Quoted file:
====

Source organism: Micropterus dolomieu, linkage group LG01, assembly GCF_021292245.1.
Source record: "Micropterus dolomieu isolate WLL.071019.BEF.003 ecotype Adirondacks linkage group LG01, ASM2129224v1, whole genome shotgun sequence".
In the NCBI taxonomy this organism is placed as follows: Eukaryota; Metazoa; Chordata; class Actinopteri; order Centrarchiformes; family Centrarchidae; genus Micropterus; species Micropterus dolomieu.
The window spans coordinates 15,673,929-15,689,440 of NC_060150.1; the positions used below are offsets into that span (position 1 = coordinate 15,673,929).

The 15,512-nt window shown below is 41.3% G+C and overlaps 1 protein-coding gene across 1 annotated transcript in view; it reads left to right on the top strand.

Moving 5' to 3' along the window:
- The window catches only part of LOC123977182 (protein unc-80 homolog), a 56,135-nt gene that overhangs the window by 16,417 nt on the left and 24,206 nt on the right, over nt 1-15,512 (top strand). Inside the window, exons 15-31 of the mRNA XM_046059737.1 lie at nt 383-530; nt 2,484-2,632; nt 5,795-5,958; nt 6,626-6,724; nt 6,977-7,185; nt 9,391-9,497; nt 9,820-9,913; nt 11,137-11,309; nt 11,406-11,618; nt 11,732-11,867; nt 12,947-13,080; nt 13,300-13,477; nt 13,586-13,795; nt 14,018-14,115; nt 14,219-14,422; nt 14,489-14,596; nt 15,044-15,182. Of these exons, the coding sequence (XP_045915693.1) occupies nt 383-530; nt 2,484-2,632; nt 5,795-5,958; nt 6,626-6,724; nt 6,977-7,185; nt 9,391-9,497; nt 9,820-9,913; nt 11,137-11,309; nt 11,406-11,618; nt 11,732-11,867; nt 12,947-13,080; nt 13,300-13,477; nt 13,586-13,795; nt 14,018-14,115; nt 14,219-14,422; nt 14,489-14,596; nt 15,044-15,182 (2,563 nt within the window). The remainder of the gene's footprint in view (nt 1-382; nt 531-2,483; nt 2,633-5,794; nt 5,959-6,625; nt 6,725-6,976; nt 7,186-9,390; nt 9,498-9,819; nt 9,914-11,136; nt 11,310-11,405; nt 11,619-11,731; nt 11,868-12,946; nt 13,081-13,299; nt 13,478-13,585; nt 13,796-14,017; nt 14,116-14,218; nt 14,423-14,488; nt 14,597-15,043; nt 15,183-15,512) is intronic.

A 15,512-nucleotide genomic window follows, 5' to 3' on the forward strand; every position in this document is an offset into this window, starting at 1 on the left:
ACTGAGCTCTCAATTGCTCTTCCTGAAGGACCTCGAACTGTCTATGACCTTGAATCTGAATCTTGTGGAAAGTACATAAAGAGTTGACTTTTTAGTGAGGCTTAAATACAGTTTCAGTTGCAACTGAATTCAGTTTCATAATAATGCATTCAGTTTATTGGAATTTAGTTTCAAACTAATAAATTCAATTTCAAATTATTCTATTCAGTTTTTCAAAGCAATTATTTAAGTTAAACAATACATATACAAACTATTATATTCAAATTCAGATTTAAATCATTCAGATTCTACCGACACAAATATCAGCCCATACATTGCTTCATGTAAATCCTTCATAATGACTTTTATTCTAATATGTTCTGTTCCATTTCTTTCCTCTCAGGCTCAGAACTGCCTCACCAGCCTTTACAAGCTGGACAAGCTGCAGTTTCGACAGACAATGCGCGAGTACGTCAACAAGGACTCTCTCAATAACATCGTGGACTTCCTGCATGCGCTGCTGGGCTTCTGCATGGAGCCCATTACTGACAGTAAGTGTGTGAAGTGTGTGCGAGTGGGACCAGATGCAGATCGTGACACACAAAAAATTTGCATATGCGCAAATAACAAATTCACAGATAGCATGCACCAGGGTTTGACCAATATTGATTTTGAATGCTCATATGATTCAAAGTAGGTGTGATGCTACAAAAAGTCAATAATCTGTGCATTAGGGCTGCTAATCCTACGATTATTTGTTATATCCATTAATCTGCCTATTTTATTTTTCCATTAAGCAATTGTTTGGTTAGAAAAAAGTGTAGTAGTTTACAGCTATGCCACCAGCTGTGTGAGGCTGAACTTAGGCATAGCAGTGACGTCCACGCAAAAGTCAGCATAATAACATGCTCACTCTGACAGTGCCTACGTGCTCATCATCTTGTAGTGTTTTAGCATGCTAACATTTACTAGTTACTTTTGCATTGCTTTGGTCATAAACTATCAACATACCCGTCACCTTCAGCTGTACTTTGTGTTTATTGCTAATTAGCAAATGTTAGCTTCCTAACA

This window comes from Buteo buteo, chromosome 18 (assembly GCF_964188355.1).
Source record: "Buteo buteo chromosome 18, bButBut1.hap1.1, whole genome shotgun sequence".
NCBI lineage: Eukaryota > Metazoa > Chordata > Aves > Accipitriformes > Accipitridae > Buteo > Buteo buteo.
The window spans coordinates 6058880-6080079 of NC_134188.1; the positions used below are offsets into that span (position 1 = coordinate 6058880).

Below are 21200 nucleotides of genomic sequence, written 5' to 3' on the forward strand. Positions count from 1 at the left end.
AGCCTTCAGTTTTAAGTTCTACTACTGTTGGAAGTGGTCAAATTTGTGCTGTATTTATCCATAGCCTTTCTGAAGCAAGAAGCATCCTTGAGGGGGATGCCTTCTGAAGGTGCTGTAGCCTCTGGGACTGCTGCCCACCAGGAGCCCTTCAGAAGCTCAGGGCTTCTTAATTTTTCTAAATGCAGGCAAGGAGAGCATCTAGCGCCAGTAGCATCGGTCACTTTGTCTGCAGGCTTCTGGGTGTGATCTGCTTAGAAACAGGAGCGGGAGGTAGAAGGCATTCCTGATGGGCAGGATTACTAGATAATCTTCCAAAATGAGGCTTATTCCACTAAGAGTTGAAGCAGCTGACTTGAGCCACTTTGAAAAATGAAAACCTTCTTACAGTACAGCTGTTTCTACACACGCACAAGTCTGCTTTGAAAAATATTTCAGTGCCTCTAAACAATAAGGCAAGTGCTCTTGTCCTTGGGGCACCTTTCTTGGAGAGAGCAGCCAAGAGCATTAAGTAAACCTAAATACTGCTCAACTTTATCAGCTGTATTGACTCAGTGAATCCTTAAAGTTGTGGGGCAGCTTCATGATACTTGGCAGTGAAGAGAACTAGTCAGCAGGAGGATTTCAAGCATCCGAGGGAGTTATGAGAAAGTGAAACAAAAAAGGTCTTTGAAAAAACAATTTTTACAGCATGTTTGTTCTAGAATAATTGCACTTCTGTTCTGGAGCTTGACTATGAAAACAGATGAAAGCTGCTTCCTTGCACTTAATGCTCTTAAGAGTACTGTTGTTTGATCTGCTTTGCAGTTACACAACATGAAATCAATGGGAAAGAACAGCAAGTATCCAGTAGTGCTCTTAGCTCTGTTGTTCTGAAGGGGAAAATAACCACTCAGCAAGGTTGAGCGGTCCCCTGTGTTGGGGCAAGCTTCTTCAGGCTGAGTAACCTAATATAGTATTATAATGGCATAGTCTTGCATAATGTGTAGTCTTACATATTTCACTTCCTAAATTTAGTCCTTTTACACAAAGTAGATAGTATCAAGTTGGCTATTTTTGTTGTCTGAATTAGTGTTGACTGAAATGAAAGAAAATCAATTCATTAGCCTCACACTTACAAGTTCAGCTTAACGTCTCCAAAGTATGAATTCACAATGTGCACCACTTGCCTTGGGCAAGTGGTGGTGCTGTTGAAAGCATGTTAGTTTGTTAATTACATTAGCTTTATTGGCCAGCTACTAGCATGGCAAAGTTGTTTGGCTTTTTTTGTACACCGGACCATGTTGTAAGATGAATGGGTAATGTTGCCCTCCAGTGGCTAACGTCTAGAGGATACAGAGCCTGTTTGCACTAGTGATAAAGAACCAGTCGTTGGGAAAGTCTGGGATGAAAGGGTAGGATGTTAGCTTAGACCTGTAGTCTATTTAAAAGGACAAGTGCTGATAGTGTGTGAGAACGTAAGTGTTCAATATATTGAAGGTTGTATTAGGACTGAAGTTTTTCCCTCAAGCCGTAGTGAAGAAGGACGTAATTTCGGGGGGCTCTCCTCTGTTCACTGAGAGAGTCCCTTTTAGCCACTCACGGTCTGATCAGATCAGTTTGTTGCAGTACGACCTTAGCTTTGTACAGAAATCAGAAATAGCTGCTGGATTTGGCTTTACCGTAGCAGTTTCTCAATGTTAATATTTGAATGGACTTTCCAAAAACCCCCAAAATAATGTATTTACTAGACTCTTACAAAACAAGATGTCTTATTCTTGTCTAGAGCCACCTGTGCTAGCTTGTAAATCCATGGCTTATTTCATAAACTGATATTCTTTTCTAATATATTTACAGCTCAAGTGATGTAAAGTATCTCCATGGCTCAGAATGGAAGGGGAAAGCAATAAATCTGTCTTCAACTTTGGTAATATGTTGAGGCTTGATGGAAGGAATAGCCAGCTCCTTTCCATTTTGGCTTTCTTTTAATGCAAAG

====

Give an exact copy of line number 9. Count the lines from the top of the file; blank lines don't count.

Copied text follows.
ACTGAGCTCTCAATTGCTCTTCCTGAAGGACCTCGAACTGTCTATGACCTTGAATCTGAATCTTGTGGAAAGTACATAAAGAGTTGACTTTTTAGTGAGGCTTAAATACAGTTTCAGTTGCAACTGAATTCAGTTTCATAATAATGCATTCAGTTTATTGGAATTTAGTTTCAAACTAATAAATTCAATTTCAAATTATTCTATTCAGTTTTTCAAAGCAATTATTTAAGTTAAACAATACATATACAAACTATTATATTCAAATTCAGATTTAAATCATTCAGATTCTACCGACACAAATATCAGCCCATACATTGCTTCATGTAAATCCTTCATAATGACTTTTATTCTAATATGTTCTGTTCCATTTCTTTCCTCTCAGGCTCAGAACTGCCTCACCAGCCTTTACAAGCTGGACAAGCTGCAGTTTCGACAGACAATGCGCGAGTACGTCAACAAGGACTCTCTCAATAACATCGTGGACTTCCTGCATGCGCTGCTGGGCTTCTGCATGGAGCCCATTACTGACAGTAAGTGTGTGAAGTGTGTGCGAGTGGGACCAGATGCAGATCGTGACACACAAAAAATTTGCATATGCGCAAATAACAAATTCACAGATAGCATGCACCAGGGTTTGACCAATATTGATTTTGAATGCTCATATGATTCAAAGTAGGTGTGATGCTACAAAAAGTCAATAATCTGTGCATTAGGGCTGCTAATCCTACGATTATTTGTTATATCCATTAATCTGCCTATTTTATTTTTCCATTAAGCAATTGTTTGGTTAGAAAAAAGTGTAGTAGTTTACAGCTATGCCACCAGCTGTGTGAGGCTGAACTTAGGCATAGCAGTGACGTCCACGCAAAAGTCAGCATAATAACATGCTCACTCTGACAGTGCCTACGTGCTCATCATCTTGTAGTGTTTTAGCATGCTAACATTTACTAGTTACTTTTGCATTGCTTTGGTCATAAACTATCAACATACCCGTCACCTTCAGCTGTACTTTGTGTTTATTGCTAATTAGCAAATGTTAGCTTCCTAACA